The big news is that there’s no news.
After meeting with Flames president and CEO Ken King, George Johnson reports in the Calgary Herald that after the club’s self-imposed period of evaluation and contemplation, neither Darryl Sutter nor Jarome Iginla is going anywhere.
This always seemed like the most likely turn of events and it grew increasingly predictable as the Calgary-free National Hockey League playoffs progressed and the date for the June draft drew nearer and nearer.
Based on the growing volume of the grumbling as the Flames shuffled from Coach Sutter to Coach Playfair to Coach Keenan to Coach Sutter 2.0 while failing to win a playoff round over the past five seasons, this is not the outcome some disgruntled Calgary fans wanted. For those malcontents, King has thrown the following bone — the Flames are going to get Sutter a little help. Said assistance will come in the form or one or perhaps two assistants, which lends a little credence to reports out of Brandon last week that Calgary Hitmen boss Kelly Kisio was going to be invited to move from one Saddledome office to another.
You are of course free to debate the merits of retaining Herr Sutter (and many of you have already gotten a head start on this exercise) but the decision having been made, s smart Flames fan should be hoping that the Jolly Rancher’s employment hasn’t been extended on a conditional basis, at least nothing more conditional than being asked to field second opinions from a second-in-command. You see, perhaps the only thing worse than keeping a man prone to bad decisions (as Sutter bashers would argue) is to keep him under "or else" conditions. All that does is ensure the bad decisions will come more quickly as the on-the-spot GM takes frantic and drastic measures to save his job, long-term consequences be damned.
Some will see the timing of this vote of confidence and Steve Yzerman’s hiring by the Tampa Bay Lightning as something other than coincidental, but there is no indication that the Flames ever seriously explored the possibility of hiring the former Detroit Red Wings captain and highly unproven hockey executive (the Olympics, in so many ways, do no count as Yzerman himself will quickly realize when his fourth line has gone from Marleau-Thronton-Heatley to Konopka-Fedoruk-Purcell).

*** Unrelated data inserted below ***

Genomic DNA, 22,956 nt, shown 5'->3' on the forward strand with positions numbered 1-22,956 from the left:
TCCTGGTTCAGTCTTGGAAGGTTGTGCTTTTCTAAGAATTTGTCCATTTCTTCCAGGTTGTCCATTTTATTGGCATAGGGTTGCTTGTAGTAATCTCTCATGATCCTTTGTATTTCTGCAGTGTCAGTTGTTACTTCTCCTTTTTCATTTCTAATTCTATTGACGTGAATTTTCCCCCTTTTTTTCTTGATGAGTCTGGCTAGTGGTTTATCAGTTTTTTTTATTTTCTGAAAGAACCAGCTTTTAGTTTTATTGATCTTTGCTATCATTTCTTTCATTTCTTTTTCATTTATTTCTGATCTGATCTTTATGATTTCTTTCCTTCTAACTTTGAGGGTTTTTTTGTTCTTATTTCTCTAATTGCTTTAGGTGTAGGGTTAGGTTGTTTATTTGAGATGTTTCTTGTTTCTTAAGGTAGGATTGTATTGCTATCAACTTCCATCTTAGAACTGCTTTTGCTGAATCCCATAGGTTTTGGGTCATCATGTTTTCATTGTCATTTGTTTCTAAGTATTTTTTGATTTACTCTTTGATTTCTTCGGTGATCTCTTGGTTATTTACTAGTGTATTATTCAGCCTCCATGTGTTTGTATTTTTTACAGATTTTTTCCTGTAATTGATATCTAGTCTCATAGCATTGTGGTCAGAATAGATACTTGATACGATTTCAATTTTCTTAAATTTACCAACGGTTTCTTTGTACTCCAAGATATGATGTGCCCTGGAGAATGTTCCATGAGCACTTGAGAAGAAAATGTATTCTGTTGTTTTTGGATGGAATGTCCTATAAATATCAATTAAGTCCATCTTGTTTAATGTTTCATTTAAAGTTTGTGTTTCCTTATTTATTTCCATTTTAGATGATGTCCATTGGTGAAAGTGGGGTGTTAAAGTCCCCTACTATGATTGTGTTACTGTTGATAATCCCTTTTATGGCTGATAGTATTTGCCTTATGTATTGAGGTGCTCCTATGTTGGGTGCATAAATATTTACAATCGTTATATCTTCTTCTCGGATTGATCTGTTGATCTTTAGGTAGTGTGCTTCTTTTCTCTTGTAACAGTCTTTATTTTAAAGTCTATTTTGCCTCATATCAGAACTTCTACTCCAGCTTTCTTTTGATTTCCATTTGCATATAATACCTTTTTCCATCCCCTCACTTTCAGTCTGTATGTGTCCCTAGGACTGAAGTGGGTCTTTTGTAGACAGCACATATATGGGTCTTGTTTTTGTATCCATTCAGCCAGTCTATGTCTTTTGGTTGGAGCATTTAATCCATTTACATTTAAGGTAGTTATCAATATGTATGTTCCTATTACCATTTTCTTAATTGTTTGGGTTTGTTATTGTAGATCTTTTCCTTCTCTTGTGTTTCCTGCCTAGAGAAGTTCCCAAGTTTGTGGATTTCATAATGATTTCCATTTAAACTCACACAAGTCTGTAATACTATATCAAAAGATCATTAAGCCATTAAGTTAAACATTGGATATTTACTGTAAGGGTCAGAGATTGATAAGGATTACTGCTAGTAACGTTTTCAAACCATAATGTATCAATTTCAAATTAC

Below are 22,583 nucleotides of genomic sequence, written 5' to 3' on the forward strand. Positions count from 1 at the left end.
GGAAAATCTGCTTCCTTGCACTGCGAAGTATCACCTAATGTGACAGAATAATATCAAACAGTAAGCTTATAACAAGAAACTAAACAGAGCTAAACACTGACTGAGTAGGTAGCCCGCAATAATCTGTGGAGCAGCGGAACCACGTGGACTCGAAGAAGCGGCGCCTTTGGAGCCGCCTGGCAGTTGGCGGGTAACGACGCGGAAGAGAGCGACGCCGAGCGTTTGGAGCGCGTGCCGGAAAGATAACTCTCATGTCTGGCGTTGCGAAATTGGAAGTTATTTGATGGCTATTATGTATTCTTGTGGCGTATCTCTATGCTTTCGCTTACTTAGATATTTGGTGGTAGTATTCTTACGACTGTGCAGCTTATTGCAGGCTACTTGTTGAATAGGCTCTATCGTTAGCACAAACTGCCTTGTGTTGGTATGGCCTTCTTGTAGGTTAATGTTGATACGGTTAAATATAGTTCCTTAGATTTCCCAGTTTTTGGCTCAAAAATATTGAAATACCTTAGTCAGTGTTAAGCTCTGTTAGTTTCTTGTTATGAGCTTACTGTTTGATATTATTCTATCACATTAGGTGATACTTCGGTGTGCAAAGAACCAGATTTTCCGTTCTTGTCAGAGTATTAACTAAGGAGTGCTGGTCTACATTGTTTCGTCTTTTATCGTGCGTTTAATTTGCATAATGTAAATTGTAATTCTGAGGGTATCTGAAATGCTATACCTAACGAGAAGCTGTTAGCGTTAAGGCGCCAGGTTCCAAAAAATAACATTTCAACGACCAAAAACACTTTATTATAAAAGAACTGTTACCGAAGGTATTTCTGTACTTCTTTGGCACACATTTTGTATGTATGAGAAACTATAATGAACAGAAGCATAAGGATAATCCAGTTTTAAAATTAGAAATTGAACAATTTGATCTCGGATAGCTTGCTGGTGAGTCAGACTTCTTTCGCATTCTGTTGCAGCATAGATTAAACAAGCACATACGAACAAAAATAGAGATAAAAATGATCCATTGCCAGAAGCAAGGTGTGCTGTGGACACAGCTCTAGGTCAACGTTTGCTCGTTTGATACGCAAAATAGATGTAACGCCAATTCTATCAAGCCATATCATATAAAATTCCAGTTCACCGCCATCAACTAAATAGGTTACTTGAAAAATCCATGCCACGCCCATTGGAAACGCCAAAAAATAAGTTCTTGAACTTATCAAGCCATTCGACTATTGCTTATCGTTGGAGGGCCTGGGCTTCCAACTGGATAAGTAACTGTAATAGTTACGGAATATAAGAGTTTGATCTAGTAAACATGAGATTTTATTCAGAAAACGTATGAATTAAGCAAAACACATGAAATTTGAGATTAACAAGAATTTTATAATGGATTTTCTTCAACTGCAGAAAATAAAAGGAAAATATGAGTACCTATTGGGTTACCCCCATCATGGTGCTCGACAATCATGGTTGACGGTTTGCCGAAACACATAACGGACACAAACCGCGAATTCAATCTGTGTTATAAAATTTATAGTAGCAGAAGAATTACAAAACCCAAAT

As for keeping Iginla, that too is in keeping with the script. Let’s start with the fact that Iginla’s fate wasn’t entirely the Flames decision. In light of Iginla’s no-movement protection and the economic difficulties in finding a home for a contract that has $21M remaining on it, not to mention the heartstring complications of trading one of the two or three most important players in the history of the franchise, the deck was always stacked against the jettisoning of No. 12, regardless of how many sound hockey arguments could be made in favour of such a move.
So in short, we’re left with the reality that two of the largest components that make the contemporary Calgary Flames who they are will still be here come September training camp and that the only change in the offing is that someone other than Michael Holditch will be sitting next to Sutter in the pressbox when TV networks use those cutaway reaction shots.
The Herald article also mentions King’s vow for the team to be more open with the local media but the relative importance of that revelation to the Flames’ quest to get back on the beam is reflected by its placement in the story (i.e. at the bottom).
Now that that has been cleared up, go ahead and resume your debate about how the Flames should spend the 64th overall pick in the 2010 draft or how much money Eric Nystrom is worth.